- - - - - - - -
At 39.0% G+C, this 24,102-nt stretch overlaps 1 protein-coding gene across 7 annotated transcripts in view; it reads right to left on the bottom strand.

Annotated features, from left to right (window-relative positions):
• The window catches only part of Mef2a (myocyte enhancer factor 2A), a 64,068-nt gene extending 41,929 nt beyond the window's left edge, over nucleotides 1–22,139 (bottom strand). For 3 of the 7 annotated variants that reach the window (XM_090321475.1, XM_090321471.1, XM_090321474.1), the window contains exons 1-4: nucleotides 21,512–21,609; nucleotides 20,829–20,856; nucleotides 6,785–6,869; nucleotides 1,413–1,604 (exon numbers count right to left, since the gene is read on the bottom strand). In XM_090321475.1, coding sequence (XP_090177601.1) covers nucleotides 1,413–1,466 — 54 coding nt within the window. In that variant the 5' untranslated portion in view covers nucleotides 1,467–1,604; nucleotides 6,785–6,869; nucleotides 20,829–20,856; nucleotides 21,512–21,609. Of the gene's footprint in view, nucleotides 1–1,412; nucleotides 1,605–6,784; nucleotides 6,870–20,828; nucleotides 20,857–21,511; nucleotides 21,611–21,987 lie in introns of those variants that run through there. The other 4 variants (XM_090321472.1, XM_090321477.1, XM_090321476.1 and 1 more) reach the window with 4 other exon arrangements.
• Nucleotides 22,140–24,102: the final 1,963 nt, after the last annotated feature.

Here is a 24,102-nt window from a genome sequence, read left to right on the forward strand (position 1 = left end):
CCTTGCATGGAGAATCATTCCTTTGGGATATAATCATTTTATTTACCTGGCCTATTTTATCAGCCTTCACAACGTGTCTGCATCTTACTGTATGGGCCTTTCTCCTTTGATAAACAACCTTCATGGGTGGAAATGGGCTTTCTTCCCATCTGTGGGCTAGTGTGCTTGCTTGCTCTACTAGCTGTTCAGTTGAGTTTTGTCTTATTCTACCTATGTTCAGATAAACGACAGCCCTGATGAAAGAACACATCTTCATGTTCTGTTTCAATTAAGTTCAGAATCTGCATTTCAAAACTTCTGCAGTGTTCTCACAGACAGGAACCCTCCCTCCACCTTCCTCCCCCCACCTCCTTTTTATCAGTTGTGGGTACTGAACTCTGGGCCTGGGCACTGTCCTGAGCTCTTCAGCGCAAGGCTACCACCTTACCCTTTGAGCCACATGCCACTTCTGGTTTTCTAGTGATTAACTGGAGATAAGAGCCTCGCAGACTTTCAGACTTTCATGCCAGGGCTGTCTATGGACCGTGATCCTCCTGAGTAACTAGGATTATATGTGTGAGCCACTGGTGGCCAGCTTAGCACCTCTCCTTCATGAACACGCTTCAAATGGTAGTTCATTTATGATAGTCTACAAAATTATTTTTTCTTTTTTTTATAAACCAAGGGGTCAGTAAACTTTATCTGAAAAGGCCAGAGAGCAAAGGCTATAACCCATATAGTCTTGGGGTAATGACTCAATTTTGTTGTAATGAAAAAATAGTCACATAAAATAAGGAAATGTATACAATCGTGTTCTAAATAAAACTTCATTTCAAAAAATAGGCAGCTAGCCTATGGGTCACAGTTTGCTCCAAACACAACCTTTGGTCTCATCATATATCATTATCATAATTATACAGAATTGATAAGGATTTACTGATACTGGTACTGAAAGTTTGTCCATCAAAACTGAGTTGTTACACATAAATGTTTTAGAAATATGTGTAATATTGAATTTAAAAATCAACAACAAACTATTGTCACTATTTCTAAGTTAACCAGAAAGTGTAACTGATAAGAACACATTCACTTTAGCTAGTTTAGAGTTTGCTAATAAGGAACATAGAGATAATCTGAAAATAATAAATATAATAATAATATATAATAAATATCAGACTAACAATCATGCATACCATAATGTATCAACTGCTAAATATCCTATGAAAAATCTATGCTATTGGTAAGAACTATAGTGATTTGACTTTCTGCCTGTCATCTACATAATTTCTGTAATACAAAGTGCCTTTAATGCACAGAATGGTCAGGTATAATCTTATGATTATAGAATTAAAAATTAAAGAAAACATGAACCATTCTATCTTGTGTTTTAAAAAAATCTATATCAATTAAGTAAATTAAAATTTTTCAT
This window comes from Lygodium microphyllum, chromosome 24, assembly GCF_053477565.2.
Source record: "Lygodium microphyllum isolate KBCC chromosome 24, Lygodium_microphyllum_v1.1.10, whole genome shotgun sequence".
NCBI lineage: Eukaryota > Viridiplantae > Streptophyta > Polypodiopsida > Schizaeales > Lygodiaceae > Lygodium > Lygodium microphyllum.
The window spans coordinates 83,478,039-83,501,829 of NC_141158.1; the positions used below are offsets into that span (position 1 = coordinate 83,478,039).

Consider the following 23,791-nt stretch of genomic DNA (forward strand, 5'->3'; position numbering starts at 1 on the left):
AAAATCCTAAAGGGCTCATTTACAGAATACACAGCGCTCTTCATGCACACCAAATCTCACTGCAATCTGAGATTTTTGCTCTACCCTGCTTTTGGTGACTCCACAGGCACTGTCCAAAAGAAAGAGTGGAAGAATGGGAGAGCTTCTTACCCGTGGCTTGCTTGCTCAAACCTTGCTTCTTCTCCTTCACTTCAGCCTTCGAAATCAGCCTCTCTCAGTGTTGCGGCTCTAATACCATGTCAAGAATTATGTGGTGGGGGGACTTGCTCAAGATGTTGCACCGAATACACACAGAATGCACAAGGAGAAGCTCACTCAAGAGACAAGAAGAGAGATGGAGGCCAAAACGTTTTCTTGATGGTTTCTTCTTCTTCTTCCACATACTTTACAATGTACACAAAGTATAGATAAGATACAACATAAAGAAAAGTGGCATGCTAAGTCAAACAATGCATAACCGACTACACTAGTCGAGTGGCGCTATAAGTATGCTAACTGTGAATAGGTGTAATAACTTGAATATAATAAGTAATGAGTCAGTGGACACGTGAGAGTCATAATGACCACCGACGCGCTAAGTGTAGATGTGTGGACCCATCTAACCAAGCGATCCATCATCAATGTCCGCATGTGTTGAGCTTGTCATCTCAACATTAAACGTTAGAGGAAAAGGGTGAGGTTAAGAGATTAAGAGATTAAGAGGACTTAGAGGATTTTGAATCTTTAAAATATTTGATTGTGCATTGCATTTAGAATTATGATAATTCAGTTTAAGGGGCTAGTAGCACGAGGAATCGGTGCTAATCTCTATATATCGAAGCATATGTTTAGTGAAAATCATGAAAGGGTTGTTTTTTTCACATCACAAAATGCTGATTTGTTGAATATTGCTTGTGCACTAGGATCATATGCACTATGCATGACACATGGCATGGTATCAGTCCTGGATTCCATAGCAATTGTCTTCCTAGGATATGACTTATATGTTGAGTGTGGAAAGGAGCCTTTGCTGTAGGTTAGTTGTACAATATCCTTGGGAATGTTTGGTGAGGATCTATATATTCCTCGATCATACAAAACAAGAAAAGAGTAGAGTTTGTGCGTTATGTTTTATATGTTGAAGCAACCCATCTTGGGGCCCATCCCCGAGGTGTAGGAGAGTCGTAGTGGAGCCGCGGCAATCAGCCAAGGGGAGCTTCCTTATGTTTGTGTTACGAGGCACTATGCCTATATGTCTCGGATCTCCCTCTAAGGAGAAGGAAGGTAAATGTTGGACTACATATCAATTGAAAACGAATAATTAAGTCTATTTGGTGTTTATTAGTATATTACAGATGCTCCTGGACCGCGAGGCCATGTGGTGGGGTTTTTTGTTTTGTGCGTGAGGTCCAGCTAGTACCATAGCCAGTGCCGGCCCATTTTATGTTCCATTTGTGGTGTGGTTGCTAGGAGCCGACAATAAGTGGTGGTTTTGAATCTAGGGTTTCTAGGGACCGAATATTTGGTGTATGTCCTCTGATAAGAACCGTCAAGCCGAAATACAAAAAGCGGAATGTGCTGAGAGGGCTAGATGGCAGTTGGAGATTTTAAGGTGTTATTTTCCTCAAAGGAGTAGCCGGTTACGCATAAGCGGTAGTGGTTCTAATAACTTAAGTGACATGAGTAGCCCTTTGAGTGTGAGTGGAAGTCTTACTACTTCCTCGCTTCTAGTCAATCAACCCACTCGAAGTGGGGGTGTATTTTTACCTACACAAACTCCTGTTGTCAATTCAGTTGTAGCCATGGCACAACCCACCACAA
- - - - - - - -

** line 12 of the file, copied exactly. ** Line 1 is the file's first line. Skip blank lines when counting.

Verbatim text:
AAAATCCTAAAGGGCTCATTTACAGAATACACAGCGCTCTTCATGCACACCAAATCTCACTGCAATCTGAGATTTTTGCTCTACCCTGCTTTTGGTGACTCCACAGGCACTGTCCAAAAGAAAGAGTGGAAGAATGGGAGAGCTTCTTACCCGTGGCTTGCTTGCTCAAACCTTGCTTCTTCTCCTTCACTTCAGCCTTCGAAATCAGCCTCTCTCAGTGTTGCGGCTCTAATACCATGTCAAGAATTATGTGGTGGGGGGACTTGCTCAAGATGTTGCACCGAATACACACAGAATGCACAAGGAGAAGCTCACTCAAGAGACAAGAAGAGAGATGGAGGCCAAAACGTTTTCTTGATGGTTTCTTCTTCTTCTTCCACATACTTTACAATGTACACAAAGTATAGATAAGATACAACATAAAGAAAAGTGGCATGCTAAGTCAAACAATGCATAACCGACTACACTAGTCGAGTGGCGCTATAAGTATGCTAACTGTGAATAGGTGTAATAACTTGAATATAATAAGTAATGAGTCAGTGGACACGTGAGAGTCATAATGACCACCGACGCGCTAAGTGTAGATGTGTGGACCCATCTAACCAAGCGATCCATCATCAATGTCCGCATGTGTTGAGCTTGTCATCTCAACATTAAACGTTAGAGGAAAAGGGTGAGGTTAAGAGATTAAGAGATTAAGAGGACTTAGAGGATTTTGAATCTTTAAAATATTTGATTGTGCATTGCATTTAGAATTATGATAATTCAGTTTAAGGGGCTAGTAGCACGAGGAATCGGTGCTAATCTCTATATATCGAAGCATATGTTTAGTGAAAATCATGAAAGGGTTGTTTTTTTCACATCACAAAATGCTGATTTGTTGAATATTGCTTGTGCACTAGGATCATATGCACTATGCATGACACATGGCATGGTATCAGTCCTGGATTCCATAGCAATTGTCTTCCTAGGATATGACTTATATGTTGAGTGTGGAAAGGAGCCTTTGCTGTAGGTTAGTTGTACAATATCCTTGGGAATGTTTGGTGAGGATCTATATATTCCTCGATCATACAAAACAAGAAAAGAGTAGAGTTTGTGCGTTATGTTTTATATGTTGAAGCAACCCATCTTGGGGCCCATCCCCGAGGTGTAGGAGAGTCGTAGTGGAGCCGCGGCAATCAGCCAAGGGGAGCTTCCTTATGTTTGTGTTACGAGGCACTATGCCTATATGTCTCGGATCTCCCTCTAAGGAGAAGGAAGGTAAATGTTGGACTACATATCAATTGAAAACGAATAATTAAGTCTATTTGGTGTTTATTAGTATATTACAGATGCTCCTGGACCGCGAGGCCATGTGGTGGGGTTTTTTGTTTTGTGCGTGAGGTCCAGCTAGTACCATAGCCAGTGCCGGCCCATTTTATGTTCCATTTGTGGTGTGGTTGCTAGGAGCCGACAATAAGTGGTGGTTTTGAATCTAGGGTTTCTAGGGACCGAATATTTGGTGTATGTCCTCTGATAAGAACCGTCAAGCCGAAATACAAAAAGCGGAATGTGCTGAGAGGGCTAGATGGCAGTTGGAGATTTTAAGGTGTTATTTTCCTCAAAGGAGTAGCCGGTTACGCATAAGCGGTAGTGGTTCTAATAACTTAAGTGACATGAGTAGCCCTTTGAGTGTGAGTGGAAGTCTTACTACTTCCTCGCTTCTAGTCAATCAACCCACTCGAAGTGGGGGTGTATTTTTACCTACACAAACTCCTGTTGTCAATTCAGTTGTAGCCATGGCACAACCCACCACAA